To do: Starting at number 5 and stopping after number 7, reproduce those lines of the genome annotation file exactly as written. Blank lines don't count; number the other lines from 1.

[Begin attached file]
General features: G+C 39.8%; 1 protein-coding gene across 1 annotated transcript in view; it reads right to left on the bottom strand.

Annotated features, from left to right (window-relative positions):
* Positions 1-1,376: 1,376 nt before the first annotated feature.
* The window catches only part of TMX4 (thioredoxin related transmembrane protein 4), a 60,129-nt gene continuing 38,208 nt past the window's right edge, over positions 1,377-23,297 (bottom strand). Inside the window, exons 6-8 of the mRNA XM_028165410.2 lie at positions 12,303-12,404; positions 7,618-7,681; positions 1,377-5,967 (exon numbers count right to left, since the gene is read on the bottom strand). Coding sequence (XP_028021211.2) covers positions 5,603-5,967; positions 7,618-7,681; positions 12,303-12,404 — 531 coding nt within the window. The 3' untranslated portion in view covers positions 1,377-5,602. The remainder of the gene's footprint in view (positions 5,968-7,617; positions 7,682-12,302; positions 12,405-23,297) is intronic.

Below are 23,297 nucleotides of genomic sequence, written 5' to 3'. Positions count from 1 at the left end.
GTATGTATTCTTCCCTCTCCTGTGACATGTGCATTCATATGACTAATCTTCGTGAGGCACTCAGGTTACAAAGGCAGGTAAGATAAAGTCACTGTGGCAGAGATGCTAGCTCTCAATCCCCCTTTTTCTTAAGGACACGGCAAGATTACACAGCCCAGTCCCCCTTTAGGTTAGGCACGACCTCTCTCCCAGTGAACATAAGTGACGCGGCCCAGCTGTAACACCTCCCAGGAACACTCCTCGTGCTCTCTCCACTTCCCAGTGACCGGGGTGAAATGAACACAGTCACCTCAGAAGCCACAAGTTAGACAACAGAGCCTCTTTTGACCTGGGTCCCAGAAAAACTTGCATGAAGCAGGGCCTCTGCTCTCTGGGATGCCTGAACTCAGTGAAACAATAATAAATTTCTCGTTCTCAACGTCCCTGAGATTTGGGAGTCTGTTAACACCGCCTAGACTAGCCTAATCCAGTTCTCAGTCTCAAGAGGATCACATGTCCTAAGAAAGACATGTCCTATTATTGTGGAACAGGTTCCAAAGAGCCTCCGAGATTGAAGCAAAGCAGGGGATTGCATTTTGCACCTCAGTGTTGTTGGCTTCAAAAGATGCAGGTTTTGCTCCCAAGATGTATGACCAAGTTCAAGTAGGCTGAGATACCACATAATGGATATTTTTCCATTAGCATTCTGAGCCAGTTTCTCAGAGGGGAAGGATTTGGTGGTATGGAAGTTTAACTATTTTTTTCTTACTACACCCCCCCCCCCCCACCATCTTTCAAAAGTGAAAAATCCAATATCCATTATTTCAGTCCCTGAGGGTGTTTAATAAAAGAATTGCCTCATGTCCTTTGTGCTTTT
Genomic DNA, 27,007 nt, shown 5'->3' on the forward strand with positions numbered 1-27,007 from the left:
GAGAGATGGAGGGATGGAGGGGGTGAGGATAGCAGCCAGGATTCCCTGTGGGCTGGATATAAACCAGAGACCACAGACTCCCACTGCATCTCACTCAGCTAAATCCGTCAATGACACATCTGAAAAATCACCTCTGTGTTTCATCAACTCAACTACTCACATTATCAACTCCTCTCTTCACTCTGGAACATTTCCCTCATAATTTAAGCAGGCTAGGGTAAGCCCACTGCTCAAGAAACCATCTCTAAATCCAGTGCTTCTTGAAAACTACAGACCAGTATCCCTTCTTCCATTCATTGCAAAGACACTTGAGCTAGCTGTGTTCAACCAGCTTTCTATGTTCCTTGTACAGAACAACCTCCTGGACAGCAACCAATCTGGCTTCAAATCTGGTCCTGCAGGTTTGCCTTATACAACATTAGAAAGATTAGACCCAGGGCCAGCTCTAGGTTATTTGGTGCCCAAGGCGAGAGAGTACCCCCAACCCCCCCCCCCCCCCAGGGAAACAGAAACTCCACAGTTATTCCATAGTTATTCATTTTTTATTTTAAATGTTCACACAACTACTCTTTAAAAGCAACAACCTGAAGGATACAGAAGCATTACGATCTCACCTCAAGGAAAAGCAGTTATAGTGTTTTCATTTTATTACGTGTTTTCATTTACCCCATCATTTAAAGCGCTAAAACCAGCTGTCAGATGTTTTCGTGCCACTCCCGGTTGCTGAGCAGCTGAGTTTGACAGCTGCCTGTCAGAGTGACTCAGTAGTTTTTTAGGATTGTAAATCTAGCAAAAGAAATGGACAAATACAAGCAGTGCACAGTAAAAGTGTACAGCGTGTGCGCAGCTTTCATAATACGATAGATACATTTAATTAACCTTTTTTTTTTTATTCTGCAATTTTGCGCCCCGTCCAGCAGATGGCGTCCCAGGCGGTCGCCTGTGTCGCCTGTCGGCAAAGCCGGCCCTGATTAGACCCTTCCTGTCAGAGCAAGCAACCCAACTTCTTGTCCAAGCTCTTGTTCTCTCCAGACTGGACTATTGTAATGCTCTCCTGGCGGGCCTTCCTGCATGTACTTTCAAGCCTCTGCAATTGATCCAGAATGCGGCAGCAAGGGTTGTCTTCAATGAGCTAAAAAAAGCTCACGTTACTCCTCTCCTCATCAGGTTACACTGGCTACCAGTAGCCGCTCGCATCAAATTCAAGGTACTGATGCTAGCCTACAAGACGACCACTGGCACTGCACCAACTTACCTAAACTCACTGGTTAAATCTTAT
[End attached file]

Below are 23,297 nucleotides of genomic sequence, written 5' to 3'. Positions count from 1 at the left end.
GTATGTATTCTTCCCTCTCCTGTGACATGTGCATTCATATGACTAATCTTCGTGAGGCACTCAGGTTACAAAGGCAGGTAAGATAAAGTCACTGTGGCAGAGATGCTAGCTCTCAATCCCCCTTTTTCTTAAGGACACGGCAAGATTACACAGCCCAGTCCCCCTTTAGGTTAGGCACGACCTCTCTCCCAGTGAACATAAGTGACGCGGCCCAGCTGTAACACCTCCCAGGAACACTCCTCGTGCTCTCTCCACTTCCCAGTGACCGGGGTGAAATGAACACAGTCACCTCAGAAGCCACAAGTTAGACAACAGAGCCTCTTTTGACCTGGGTCCCAGAAAAACTTGCATGAAGCAGGGCCTCTGCTCTCTGGGATGCCTGAACTCAGTGAAACAATAATAAATTTCTCGTTCTCAACGTCCCTGAGATTTGGGAGTCTGTTAACACCGCCTAGACTAGCCTAATCCAGTTCTCAGTCTCAAGAGGATCACATGTCCTAAGAAAGACATGTCCTATTATTGTGGAACAGGTTCCAAAGAGCCTCCGAGATTGAAGCAAAGCAGGGGATTGCATTTTGCACCTCAGTGTTGTTGGCTTCAAAAGATGCAGGTTTTGCTCCCAAGATGTATGACCAAGTTCAAGTAGGCTGAGATACCACATAATGGATATTTTTCCATTAGCATTCTGAGCCAGTTTCTCAGAGGGGAAGGATTTGGTGGTATGGAAGTTTAACTATTTTTTTCTTACTACACCCCCCCCCCCCCACCATCTTTCAAAAGTGAAAAATCCAATATCCATTATTTCAGTCCCTGAGGGTGTTTAATAAAAGAATTGCCTCATGTCCTTTGTGCTTTT
Genomic DNA, 27,007 nt, shown 5'->3' on the forward strand with positions numbered 1-27,007 from the left: